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Revisiting My Battery-Powered Lawn Mower A Year Later!

Job Well Done, So Far!




Last year was a pretty eventful year for my family, and when we moved homes, specific tasks had to be performed. One such task I decided to take on was cutting our lawn instead of using a service. As I did not own any lawn equipment, it came down to purchasing gas or battery-powered equipment. I opted to take a chance and see what all the battery commotion was all about. I wrote about my choices here:


Time To Jump on the Battery Bandwagon! Let’s Start With Lawn Equipment!








My initial thoughts on buying a battery-powered unit are the same thoughts that give electric car drivers anxiety. What will happen when I run out of battery? In the case of the typical car driver, they could potentially be stranded in the middle of nowhere. With a battery-powered lawnmower, you could be in the middle of a job and have to stop. Luckily that has not been the case in my experience, but it is essential to detail I have no less than five batteries within my Greenworks ecosystem.


First, you have to decide on the voltage, which I settled on 40v at the time. My main reason for this decision was the quantity of available lawn equipment compatible with the 40v option. This includes my blower, weed-trimmer, branch cutter, and recently added battery-powered snow shovel. Given the batteries are hot-swappable, it is as easy as pulling the battery out of one lawn tool and over to another. The batteries hold their charge for a few months, and I am supposed to get 2000 cycles out of each one.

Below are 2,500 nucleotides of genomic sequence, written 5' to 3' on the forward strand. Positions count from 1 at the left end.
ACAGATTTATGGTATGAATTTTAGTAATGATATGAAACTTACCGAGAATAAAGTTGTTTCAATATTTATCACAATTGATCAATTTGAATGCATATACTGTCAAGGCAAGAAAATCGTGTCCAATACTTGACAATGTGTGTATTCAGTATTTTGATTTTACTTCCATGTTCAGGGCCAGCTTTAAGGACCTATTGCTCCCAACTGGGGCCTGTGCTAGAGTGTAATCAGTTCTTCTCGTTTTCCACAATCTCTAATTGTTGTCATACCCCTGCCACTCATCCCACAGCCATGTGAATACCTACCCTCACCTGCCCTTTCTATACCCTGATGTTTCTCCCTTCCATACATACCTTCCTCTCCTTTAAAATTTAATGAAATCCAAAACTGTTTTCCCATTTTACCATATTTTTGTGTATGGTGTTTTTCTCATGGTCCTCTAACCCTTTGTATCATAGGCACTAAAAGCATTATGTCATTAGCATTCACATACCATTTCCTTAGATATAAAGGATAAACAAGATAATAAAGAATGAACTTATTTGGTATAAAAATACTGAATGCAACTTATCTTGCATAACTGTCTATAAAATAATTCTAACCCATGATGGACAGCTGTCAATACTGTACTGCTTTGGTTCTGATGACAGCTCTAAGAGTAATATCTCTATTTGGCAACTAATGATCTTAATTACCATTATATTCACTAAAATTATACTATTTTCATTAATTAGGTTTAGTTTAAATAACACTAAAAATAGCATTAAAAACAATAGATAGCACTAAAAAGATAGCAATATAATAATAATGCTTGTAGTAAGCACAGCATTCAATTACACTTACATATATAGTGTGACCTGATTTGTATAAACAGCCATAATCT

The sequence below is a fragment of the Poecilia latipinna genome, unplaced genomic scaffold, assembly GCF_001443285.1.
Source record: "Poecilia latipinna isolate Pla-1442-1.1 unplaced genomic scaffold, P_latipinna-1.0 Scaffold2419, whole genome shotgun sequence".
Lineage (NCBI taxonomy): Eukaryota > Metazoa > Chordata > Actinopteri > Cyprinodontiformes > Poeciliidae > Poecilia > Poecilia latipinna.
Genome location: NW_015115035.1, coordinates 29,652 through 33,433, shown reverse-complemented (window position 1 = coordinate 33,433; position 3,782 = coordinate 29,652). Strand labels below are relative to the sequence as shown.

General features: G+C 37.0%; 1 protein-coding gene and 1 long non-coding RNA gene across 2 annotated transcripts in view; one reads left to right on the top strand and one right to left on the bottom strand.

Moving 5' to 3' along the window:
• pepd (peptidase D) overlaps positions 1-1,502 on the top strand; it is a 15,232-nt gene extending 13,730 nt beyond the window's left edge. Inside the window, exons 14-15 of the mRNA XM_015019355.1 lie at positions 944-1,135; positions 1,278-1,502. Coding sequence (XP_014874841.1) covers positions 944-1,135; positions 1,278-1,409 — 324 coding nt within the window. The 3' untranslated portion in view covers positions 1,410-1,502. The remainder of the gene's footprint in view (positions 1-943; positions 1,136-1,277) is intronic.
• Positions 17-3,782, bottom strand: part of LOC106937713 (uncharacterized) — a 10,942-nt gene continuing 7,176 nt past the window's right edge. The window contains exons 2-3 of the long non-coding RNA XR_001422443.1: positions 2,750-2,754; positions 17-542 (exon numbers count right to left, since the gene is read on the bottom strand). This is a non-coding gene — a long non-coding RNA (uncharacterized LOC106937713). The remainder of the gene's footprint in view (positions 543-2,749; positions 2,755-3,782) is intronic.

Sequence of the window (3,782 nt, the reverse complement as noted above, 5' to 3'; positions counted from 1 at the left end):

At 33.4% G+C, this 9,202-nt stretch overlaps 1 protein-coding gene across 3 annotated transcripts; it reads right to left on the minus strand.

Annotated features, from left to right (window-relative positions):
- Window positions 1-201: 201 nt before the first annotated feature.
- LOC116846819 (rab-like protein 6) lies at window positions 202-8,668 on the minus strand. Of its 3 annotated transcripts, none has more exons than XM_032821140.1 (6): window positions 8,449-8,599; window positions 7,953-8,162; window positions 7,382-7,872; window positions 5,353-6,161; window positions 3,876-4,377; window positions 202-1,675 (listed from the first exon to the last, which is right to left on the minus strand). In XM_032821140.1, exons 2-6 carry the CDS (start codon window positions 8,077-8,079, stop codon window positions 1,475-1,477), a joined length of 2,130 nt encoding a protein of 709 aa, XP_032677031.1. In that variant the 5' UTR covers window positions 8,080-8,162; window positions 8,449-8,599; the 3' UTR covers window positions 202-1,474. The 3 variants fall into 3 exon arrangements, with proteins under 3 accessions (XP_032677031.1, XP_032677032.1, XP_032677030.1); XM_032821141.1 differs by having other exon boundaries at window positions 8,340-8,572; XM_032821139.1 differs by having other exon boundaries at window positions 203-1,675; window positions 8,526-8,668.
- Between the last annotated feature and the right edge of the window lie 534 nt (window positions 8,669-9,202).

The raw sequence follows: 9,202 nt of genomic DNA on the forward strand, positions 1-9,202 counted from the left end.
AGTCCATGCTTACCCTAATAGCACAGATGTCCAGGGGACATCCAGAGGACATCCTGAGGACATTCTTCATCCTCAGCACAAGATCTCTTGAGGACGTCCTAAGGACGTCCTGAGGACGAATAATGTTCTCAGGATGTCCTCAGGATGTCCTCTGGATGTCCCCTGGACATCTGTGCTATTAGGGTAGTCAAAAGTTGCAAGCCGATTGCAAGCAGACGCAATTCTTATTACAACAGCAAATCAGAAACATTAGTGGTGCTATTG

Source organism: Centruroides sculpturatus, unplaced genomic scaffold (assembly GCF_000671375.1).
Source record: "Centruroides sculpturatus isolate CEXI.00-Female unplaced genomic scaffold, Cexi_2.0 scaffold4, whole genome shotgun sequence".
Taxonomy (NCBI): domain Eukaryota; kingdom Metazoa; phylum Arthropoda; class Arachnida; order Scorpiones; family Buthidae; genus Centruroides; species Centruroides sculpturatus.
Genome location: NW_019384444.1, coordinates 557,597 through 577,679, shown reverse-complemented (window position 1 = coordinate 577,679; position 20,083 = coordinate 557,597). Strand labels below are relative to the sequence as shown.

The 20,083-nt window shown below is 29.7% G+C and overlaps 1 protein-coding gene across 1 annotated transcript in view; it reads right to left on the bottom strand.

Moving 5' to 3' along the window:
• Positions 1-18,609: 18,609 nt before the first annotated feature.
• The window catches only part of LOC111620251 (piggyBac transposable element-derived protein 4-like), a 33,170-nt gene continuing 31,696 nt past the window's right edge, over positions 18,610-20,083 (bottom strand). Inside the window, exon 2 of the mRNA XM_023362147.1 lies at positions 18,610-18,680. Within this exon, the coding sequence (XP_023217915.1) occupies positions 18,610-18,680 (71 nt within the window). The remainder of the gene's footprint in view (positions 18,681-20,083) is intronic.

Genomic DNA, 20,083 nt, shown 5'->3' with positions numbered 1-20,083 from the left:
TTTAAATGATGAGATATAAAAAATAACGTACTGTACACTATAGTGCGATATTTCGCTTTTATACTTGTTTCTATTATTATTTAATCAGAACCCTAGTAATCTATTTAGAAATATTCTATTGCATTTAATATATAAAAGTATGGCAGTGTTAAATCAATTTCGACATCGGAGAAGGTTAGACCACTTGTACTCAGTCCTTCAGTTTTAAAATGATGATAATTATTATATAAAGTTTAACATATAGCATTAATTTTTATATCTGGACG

The 40-volt lawnmower came with (2) batteries, and amongst the other equipment, I have no less than three additional. Early in the season, I can cut the entire lawn (roughly 1/2 acre). As the season progresses and the lawn starts to thrive, I can quickly cycle through a 3rd battery. This depends on how much I rely on the self-propelled feature and exactly how long the grass has gotten. I have a hilly decline going to my backyard, which stresses the mower when cutting uphill.


The unit is very portable and light which allows me to clean it quickly after each use. More importantly, it is well constructed. What I mean by this is I can manhandle the lawnmower, and it doesn’t fall apart. Couple this with instant-on battery power and a relatively low sound, and you have a very capable lawnmower.



Final thoughts:

I love the 21" clearing path, but am I selfish in wanting something wider?


The batteries still seem to be holding pretty firm on their overall range a year later. It helps to have multiple chargers ready to go. If you add additional equipment, make sure a few items come with chargers.


If you invest in additional batteries, buy the 40V 4ah version (pictured below) instead of the 40V 2ah. This will double your run time, and you will not be sorry! They also make a 6ah version, but the pricing gets pretty steep.





Jeffrey Clos is a participant in the Amazon Associates LLC associates program, an affiliate advertising program designed to provide a means for sites to earn advertising fees by advertising and linking to Amazon.com. There are some links within this article to the described product.

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